4 Things You Thought Were True About Saving Energy

energy-saving-myths

“Turning off lights when you leave the room saves electricity.”

We’ve all heard this energy-saving tip before and know it’s true – when a device is off, it consumes less energy.

But how many inaccurate tidbits are passed around? Here are four energy-saving myths that are making the rounds.

Energy-Saving Myth: We should turn off the air conditioner when we leave on a hot day to save energy.

Turning off your air conditioner is not ideal in Texas’ triple-digit heat.

What you’ll want to do is install a programmable thermostat and use the following temperature guidelines, which are recommended for Texas residents.

  • Summer months: 78°F when you’re home, 80°+ when you’re away
  • Winter months: 68°F when you’re home, 64° or less when you’re away

The Public Utility Commission of Texas points out that each degree of extra cooling or heating increases electricity usage 6 percent to 8 percent.

In the spring and fall, you want to keep the thermostat as close to the outside temperature as possible to reduce electricity usage.

Since approximately one-quarter of Texans’ residential energy consumption goes toward air conditioning, maximizing your AC’s efficiency is a great way to save money on your electric bill.

Energy-Saving Myth: Setting your thermostat to a temperature lower than desired will cool your residence faster.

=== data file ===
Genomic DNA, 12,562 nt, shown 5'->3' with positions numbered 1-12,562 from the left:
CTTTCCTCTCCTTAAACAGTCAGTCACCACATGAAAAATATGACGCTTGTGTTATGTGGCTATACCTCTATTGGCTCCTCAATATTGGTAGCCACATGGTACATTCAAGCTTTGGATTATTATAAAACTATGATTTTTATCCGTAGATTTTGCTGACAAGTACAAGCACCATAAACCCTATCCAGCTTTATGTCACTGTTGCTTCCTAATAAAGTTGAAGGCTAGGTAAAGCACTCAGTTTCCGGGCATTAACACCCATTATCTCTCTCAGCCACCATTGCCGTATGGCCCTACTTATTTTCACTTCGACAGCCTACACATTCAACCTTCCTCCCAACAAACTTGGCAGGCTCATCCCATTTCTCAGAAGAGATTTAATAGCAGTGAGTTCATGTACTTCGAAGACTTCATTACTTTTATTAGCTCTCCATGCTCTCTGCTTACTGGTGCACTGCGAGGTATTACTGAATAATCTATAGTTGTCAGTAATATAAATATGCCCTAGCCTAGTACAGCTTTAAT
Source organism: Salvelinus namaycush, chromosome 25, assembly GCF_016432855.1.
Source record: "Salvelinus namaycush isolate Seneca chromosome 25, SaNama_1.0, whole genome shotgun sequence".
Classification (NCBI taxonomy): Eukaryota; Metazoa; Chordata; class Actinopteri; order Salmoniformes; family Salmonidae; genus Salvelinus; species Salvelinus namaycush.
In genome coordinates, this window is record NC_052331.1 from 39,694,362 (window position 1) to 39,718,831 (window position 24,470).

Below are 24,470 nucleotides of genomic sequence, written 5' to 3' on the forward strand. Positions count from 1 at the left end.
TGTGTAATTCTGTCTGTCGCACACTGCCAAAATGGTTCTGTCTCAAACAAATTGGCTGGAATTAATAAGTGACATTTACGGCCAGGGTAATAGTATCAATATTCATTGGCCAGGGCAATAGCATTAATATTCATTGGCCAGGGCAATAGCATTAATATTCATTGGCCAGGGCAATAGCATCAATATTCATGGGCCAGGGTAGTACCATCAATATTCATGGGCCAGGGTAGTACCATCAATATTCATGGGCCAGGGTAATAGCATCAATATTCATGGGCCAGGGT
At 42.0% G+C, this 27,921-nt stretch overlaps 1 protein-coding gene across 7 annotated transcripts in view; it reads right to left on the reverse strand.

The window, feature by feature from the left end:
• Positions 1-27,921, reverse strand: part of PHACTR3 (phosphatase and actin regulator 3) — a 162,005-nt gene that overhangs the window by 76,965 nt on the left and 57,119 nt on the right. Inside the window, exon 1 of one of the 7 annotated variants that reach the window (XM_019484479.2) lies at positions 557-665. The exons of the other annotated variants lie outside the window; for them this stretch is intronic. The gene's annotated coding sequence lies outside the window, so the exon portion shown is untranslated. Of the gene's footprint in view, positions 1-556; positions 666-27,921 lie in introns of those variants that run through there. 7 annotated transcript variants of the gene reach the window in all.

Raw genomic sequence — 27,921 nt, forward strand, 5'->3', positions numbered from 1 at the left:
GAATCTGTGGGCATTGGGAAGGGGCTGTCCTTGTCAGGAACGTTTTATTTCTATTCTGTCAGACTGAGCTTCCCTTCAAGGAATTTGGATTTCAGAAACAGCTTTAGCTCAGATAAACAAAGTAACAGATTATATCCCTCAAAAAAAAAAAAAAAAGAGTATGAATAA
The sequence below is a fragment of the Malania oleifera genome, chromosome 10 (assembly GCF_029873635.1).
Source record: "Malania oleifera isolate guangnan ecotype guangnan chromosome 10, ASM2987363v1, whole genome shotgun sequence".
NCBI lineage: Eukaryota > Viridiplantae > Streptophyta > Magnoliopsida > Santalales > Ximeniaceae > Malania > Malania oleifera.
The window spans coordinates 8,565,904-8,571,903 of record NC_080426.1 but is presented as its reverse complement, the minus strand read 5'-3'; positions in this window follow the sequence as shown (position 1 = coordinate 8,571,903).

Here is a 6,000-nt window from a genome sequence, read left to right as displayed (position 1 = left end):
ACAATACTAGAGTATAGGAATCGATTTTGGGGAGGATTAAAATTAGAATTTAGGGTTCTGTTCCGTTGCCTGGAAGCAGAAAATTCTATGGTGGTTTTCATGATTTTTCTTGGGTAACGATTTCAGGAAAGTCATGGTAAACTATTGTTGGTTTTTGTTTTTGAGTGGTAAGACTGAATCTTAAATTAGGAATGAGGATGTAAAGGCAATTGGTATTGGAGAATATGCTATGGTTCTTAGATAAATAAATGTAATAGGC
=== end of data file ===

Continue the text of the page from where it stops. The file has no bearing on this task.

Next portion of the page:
Doing this actually makes your AC run longer to reach the programmed temperature – it doesn’t make your house or apartment cool faster.

This myth results in excessive cooling and can cost you more money than setting the thermostat to the temperature at which you’re most comfortable.

A few remedies to increase your comfort during the summer:

  • Use ceiling or floor fans.
  • Install a programmable thermostat and set it to start cooling or heating 30 minutes before you usually get home.
  • Close all drapes and blinds during summer if direct sunlight streams into a room to keep the sun’s radiant heat out.
  • Get rid of all incandescent light bulbs. Ninety percent of the electricity used to make the bulb light up is wasted as heat.

Energy-Saving Myth: Fans cool the air.

The saying that people share now is, “Fans cool people, not rooms.”

If that’s the case, what do fans do?

Fans help circulate air when used indoors and also create the wind-chill effect when spinning counterclockwise. Depending on the speed, a fan can help a room feel 4°F to 6°F cooler to you, allowing you to increase your thermostat’s temperature by the same amount.

Conversely, when fans spin clockwise, they produce a gentle updraft that brings the warm air by the ceiling down. This is the direction fans should spin during winter.

Now that this energy-saving myth is busted, turn off fans when you leave rooms unless the spaces have poor air circulation.

Energy-Saving Myth: Screen savers save electricity.

Screen savers can actually use more electricity than your screen does when you’re using it. Instead, you’ll want to program your monitor go to sleep after a certain period of time.

Here are guidelines from the Department of Energy:

  • Turn off the monitor if you aren’t going to use your PC for more than 20 minutes.
  • Turn off both the CPU and monitor if you’re not going to use your PC for more than 2 hours.

You can also buy an Energy Star computer, laptop or monitor so that you’re using the most energy-efficient devices available.

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